A retired officer of the Royal Canadian Mounted Police pleaded guilty today to 10 money laundering offenses in the U.S. District Court for the District of Maine, announced Assistant Attorney General John C. Cruden for the Justice Department’s Environment and Natural Resources Division. Gregory R. Logan, 59, of St. John, New Brunswick, was extradited to the United States on March 11. Logan, who has been detained since his extradition, will remain in jail pending his sentencing hearing before U.S. District Judge John A. Woodcock Jr. for the District of Maine in Bangor, Maine.
Logan was indicted in the District of Maine in November 2012 and charged with conspiracy, smuggling and money laundering. All of the counts arose from Logan’s scheme to smuggle narwhal tusks from Canada to the United States for sale to American customers and transfer the proceeds of those sales back to Canada. Logan was arrested in Canada, based on a request from the United States, in December 2013. Logan pleaded guilty to a related wildlife smuggling crime in Canada and the terms of his extradition limited the case against him in the United States to the money laundering offenses. Also charged in the original indictment was Andrew J. Zarauskas of Union, New Jersey. Zarauskas was convicted after a jury trial in Bangor and sentenced to 33 months in prison.
Narwhals are medium-sized toothed whales that are native to the Arctic. They are known for their distinctive ivory tusk which can grow to more than eight feet in length. Given the threats to their population, narwhals are protected domestically by the Marine Mammal Protection Act and internationally by the Convention on International Trade in Endangered Species of Wild Fauna and Flora (CITES) – an international treaty to which more than 170 countries, including the United States and Canada, are parties. It is illegal to import narwhals, or their parts, into the United States for commercial purposes. Further, any importation must be accompanied by a permit and must be declared to U.S. Customs and Border Protection and the U.S. Fish and Wildlife Service.
According to the indictment, Logan smuggled more than 250 narwhal tusks into the United States between 2000 and 2010. As part of the plea agreement, Logan agreed that the market value of the narwhal tusks in this case was between $1.5 million and $3 million. Knowing that the tusks were illegal to bring into the United States and sell, Logan transported them across the border in false compartments in his vehicle and trailer. Logan utilized a shipping store in Ellsworth, Maine, to send the tusks to customers throughout the United States, including Zarauskas and others. Logan knew that his customers would re-sell the tusks for a profit and in an attempt to increase that re-sale price, Logan would occasionally provide fraudulent documentation claiming that the tusks had originally belonged to a private collector in Maine who had acquired them legally.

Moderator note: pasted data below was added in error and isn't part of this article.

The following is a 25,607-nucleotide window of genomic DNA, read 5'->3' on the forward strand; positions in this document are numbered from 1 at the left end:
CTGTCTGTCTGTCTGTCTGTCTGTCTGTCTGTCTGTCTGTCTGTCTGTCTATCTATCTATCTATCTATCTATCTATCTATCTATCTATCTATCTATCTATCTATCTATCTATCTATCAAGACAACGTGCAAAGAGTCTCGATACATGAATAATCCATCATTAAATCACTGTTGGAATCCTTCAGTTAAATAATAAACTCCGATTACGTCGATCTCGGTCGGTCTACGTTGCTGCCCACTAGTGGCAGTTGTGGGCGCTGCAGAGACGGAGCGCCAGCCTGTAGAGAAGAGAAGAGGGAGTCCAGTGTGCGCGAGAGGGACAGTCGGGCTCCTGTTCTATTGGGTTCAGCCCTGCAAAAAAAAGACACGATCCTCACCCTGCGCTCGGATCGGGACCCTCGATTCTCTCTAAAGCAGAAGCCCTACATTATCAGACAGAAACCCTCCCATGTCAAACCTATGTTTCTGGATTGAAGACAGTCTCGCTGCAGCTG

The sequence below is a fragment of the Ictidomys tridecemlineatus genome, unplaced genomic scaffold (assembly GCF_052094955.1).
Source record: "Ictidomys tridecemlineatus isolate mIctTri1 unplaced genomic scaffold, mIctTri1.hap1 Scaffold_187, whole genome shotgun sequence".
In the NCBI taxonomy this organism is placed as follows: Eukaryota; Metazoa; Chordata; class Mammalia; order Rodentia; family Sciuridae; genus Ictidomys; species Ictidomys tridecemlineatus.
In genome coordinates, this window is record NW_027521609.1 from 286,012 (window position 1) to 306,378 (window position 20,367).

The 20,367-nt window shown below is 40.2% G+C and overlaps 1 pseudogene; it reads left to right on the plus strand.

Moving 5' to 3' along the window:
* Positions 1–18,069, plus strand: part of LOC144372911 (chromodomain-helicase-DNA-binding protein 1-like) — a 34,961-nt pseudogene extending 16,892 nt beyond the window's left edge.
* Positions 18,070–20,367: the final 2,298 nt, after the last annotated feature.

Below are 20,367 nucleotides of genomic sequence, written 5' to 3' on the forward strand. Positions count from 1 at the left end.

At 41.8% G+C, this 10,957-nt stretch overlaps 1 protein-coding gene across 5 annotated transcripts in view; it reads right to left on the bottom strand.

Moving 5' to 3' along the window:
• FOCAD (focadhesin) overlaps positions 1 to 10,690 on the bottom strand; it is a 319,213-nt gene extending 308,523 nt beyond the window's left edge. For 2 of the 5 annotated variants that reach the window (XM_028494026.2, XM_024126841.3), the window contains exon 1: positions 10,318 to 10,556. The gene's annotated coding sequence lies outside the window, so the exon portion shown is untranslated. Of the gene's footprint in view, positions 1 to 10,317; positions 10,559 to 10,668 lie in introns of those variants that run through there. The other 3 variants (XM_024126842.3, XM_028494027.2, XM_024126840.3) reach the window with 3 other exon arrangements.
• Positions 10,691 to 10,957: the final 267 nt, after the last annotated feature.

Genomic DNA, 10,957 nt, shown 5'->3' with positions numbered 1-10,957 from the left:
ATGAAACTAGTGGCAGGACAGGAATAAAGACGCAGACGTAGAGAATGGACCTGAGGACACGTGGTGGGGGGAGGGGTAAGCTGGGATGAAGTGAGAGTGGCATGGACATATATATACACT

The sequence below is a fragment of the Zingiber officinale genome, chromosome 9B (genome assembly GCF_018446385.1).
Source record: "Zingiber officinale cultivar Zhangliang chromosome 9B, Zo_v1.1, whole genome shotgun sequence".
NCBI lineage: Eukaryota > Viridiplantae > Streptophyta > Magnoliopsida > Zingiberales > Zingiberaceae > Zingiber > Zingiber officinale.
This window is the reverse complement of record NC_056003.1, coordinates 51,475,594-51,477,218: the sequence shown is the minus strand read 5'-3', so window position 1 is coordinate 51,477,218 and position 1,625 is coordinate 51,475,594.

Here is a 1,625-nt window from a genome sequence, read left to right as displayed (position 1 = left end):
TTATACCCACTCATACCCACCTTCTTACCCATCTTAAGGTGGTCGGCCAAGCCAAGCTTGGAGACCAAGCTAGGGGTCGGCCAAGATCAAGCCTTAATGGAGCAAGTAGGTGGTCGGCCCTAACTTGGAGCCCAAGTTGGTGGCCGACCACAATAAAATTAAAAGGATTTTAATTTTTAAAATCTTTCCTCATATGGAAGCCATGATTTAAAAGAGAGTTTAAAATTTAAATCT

In addition to shipping the tusks from Maine, Logan maintained a post office box the Ellsworth shipping store as well as an account at a bank in Bangor. Logan instructed his customers to send payment in the form of checks to the post office box, or wire money directly to his Maine bank account. Logan then transported the money to Canada by having the shipping store forward his mail to him in Canada, and by using an ATM card to withdraw money from his Maine bank account at Canadian ATM machines. At times, Logan also directed his customers to send funds directly to him in Canada.
Logan faces a maximum sentence of 20 years’ imprisonment and a $500,000 fine, per count of conviction. The case was investigated by special agents of the National Oceanic and Atmospheric Administration, Office of Law Enforcement; U.S. Fish & Wildlife Service, Office of Law Enforcement; and Wildlife Officers from Environment and Climate Change Canada. The case is being prosecuted by Trial Attorneys James B. Nelson and Lauren D. Steele.